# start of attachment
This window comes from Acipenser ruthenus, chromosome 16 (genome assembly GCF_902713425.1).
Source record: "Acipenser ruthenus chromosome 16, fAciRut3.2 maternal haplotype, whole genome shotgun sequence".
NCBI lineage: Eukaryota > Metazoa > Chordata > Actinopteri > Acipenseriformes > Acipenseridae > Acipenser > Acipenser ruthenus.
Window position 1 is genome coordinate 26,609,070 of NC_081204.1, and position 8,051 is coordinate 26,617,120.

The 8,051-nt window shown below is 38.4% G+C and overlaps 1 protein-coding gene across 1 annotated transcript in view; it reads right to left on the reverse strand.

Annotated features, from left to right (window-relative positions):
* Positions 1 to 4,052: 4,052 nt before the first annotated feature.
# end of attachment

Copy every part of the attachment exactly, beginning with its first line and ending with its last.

This window comes from Acipenser ruthenus, chromosome 16 (genome assembly GCF_902713425.1).
Source record: "Acipenser ruthenus chromosome 16, fAciRut3.2 maternal haplotype, whole genome shotgun sequence".
NCBI lineage: Eukaryota > Metazoa > Chordata > Actinopteri > Acipenseriformes > Acipenseridae > Acipenser > Acipenser ruthenus.
Window position 1 is genome coordinate 26,609,070 of NC_081204.1, and position 8,051 is coordinate 26,617,120.

The 8,051-nt window shown below is 38.4% G+C and overlaps 1 protein-coding gene across 1 annotated transcript in view; it reads right to left on the reverse strand.

Annotated features, from left to right (window-relative positions):
* Positions 1 to 4,052: 4,052 nt before the first annotated feature.